I did it, Stephen. I bought Robert McKee’s Story. In hardback, even! This shows how much I trust you.
So far I think it’s great. Even though the book’s about screenwriting, it applies marvelously well to fiction of all kinds. One of the sections I found particularly lucid and well-said was a short, three page examination of didacticism and why it ruins stories. Over the years on the AML-list and in other discussions between Mormon artists, I’ve engaged in lots of discussions of didacticism. But I feel like McKee gets to the heart of the matter exceptionally well, so I’ll be quiet now and let him talk. He says:
“A note of caution: In creating the dimensions of your story’s ‘argument,’ take great care to build the power of both sides. Compose the scenes and sequences that contradict your final statement with as much truth and energy as those that reinforce it. . . . If, in a morality tale, you were to write your antagonist as an ignorant fool who more or less destroys himself, are we persuaded that good will prevail? . . . [It is in a] balanced telling [that] your victory of good over evil now rings with validity.”
This is why “affirmation” fiction so often comes off as cheesy or unearned or dissatisfying. When the bad guy is unredeemably bad, he loses power, and then the story loses tension. Of course good will prevail! There’s no other logical option.
And speaking of the AML-list, today on the list Scott Parkin said something really smart (as he often does). He said, “affirmation exists on both poles of the conversation [in Mormon literature]–either affirmation that all is well in Zion, or affirmation that Zion is a pointless fool’s paradise. I find both flavors to be prone to the same limited and limiting presentations. A revolving door story is (quite often) just another polemic, whether it’s revolving in or out.”
Whether it’s revolving in or out! Yes, Scott. Excellent metaphor. McKee agrees with you. He says:
“When your premise is an idea you feel you must prove to the world, and you design your story as an undeniable certification of that idea, you set yourself on the road to didacticism. In your zeal to persuade, you will stifle the voice of the other side. Misusing and abusing art to preach, your [story] will become a thesis [piece], a thinly disguised sermon as you strive in a single stroke to convert the world. Didacticism results from the naive enthusiasm that fiction can be used like a scalpel to cut out the cancers of society.”
I think often, as Mormon writers, we assume the injunction above applies mainly to those who are trying to “convert” a reader to our standard Mormon conversion message: that the Church is true and that you’re happier with it than without it. But it applies just as readily to those Mormons with other theses, those who use “fiction as a scalpel to cut out the cancers of [Mormon] society.” Those writers with a bone to pick can fall victim to didacticism just as easily as those with the goal of proving the truthfulness of the gospel. Both narratives are, in essence, conversion narratives.
So how do we avoid didacticism? Must a writer have no point of view, no convictions? McKee again:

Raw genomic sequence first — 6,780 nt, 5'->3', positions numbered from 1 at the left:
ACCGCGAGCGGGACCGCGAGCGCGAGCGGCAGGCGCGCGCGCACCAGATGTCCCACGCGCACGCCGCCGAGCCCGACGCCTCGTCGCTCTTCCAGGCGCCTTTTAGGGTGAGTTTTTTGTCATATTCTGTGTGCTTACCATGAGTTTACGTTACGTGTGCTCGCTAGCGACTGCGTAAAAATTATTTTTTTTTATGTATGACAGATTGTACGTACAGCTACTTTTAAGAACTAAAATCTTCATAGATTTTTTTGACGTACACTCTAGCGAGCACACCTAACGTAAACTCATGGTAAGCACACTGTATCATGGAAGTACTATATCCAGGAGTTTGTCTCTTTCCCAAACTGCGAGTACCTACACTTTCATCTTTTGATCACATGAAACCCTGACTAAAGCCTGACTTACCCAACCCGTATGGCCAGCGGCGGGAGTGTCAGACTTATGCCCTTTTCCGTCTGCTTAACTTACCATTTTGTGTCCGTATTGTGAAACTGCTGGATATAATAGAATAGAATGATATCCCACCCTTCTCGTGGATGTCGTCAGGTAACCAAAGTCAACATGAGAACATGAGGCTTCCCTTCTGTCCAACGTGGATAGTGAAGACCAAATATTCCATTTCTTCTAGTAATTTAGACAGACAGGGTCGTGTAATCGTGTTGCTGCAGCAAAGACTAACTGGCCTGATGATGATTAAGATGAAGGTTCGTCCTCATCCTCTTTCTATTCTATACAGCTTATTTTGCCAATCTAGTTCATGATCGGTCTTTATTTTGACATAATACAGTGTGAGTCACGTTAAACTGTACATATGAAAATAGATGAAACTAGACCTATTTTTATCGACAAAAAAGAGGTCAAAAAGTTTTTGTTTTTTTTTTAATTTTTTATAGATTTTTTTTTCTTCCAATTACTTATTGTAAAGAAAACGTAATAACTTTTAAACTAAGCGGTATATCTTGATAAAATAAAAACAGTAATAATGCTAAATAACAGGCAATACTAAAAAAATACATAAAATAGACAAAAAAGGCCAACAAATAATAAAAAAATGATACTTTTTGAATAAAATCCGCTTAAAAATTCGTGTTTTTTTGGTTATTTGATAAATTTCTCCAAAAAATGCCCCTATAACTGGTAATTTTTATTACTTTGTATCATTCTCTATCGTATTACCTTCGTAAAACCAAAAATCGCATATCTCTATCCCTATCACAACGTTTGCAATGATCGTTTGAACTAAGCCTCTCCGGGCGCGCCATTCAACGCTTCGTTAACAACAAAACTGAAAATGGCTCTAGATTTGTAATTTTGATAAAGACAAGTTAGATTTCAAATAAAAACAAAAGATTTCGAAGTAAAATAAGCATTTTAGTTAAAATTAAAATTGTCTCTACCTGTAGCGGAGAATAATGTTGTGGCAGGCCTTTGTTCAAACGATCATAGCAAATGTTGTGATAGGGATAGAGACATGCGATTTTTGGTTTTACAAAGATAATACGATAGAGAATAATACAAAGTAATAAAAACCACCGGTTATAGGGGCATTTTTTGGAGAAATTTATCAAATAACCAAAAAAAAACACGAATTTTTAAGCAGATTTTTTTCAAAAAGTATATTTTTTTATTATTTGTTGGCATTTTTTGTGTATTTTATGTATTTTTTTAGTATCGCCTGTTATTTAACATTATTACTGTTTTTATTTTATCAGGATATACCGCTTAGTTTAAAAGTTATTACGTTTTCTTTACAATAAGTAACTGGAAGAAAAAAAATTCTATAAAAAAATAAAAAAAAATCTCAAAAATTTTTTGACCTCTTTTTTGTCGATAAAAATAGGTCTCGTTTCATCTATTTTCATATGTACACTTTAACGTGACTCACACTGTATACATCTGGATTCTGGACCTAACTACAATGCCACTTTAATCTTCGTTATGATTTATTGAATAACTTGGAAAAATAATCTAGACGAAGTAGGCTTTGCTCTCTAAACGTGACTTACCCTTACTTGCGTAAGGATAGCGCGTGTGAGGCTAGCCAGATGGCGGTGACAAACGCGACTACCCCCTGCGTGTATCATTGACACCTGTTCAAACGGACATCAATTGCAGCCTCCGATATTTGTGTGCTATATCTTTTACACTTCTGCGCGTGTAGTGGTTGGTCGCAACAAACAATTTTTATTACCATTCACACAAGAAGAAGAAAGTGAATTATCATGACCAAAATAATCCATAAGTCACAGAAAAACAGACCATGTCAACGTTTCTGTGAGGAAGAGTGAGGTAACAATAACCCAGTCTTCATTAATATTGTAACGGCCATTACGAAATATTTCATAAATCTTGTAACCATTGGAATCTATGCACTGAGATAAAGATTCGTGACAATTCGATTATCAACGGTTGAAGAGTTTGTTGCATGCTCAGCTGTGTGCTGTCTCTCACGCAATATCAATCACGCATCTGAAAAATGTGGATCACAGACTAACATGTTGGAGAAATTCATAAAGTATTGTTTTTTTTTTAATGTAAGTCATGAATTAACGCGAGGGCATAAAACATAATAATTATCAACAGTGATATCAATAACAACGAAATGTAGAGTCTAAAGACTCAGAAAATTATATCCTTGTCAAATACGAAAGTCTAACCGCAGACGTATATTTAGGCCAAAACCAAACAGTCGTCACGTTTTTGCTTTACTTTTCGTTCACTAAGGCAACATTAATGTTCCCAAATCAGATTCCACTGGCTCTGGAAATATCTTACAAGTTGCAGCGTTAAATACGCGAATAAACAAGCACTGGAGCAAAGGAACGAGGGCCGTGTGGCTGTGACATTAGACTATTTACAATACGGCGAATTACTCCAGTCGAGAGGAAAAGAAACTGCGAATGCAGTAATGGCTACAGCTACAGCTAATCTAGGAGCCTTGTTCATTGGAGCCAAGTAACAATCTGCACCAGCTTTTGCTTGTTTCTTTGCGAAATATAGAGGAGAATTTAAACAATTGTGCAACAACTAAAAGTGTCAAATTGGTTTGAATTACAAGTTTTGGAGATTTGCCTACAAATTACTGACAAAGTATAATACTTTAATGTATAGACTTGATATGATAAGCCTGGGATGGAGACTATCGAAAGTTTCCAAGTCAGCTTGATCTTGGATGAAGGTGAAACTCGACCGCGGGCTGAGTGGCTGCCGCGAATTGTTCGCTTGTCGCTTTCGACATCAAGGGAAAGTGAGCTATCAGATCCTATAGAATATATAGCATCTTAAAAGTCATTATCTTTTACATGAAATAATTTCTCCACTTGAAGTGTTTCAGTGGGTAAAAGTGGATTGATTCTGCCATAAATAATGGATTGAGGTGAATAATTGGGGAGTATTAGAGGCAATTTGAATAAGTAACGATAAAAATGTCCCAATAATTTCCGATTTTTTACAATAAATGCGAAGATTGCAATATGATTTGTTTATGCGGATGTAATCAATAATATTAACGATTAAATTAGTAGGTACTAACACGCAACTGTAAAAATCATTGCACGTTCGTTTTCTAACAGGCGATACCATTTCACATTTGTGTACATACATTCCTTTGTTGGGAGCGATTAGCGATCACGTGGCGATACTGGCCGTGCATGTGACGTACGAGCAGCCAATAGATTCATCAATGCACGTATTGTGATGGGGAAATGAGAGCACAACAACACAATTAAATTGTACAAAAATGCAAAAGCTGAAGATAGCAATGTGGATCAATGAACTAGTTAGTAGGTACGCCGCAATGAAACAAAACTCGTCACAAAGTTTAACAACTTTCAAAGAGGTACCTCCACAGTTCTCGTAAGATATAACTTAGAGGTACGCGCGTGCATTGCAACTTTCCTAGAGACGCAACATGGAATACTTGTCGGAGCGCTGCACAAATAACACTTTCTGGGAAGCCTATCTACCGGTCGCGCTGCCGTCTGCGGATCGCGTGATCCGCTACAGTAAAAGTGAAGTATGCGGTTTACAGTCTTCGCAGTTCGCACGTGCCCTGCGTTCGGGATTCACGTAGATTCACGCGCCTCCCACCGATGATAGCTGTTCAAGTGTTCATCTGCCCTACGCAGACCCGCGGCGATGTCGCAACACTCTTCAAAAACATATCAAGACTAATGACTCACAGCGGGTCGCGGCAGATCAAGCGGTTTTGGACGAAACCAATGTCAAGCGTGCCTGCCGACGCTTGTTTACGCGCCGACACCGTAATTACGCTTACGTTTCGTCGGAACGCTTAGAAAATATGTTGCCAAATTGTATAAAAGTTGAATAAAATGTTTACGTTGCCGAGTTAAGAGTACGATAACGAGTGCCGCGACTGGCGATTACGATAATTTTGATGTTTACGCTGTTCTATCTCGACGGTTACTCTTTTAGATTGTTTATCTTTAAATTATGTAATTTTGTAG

“Make no mistake, no one can achieve excellence as a writer without being something of a philosopher and holding strong convictions. The trick is not to be a slave to your ideas, but to immerse yourself in life. For the proof of your vision is not how well you can assert your Controlling Idea [your thesis, your theme], but its victory over the enormously powerful forces that you array against it. . . .As a story develops, you must willingly entertain opposite, even repugnant ideas. The finest writers have dialectical, flexible minds that easily shift point of view. They see the positive, the negative, and all shades of irony, seeking the truth of these views honestly and convincingly.”
It seems to me that for Mormon fiction to succeed, Mormon writers, both “conservative” and “liberal,” need the ability and willingness to grant their antagonists humanity and power. In one example, the antagonist might be an attractive female non-member tempting a Mormon boy not to go on his mission and, instead, come live with her. In another example, the antagonist might be a rigid and conservative Mormon mother who won’t accept her son’s homosexuality. But in both cases, these characters must be complex, their motivations must be understandable, they can’t be “all bad.” Because if they are, what choice does our protagonist have? If there isn’t something compelling or even good about these characters, what will our hero be giving up if he rejects them? Where is the tension in a story where any logical human being would run away, fast, from a person who’s so obviously bad for him?
One last McKee quote: “A great work is a living metaphor that says, ‘Life is like this.’ The classics, down through the ages, give us not solutions but lucidity, not answers but poetic candor; they make inescapably clear the problems all generations must solve to be human.”
Exactly. And I’m curious: what “classic works” of fiction, Mormon or otherwise, do you think do a good job of saying “Life is like this”? Heck, you can even throw in some movies if you’d like. (I’ve been reading Story, so I have movies on the brain.)
Thanks again, Stephen, for the recommendation.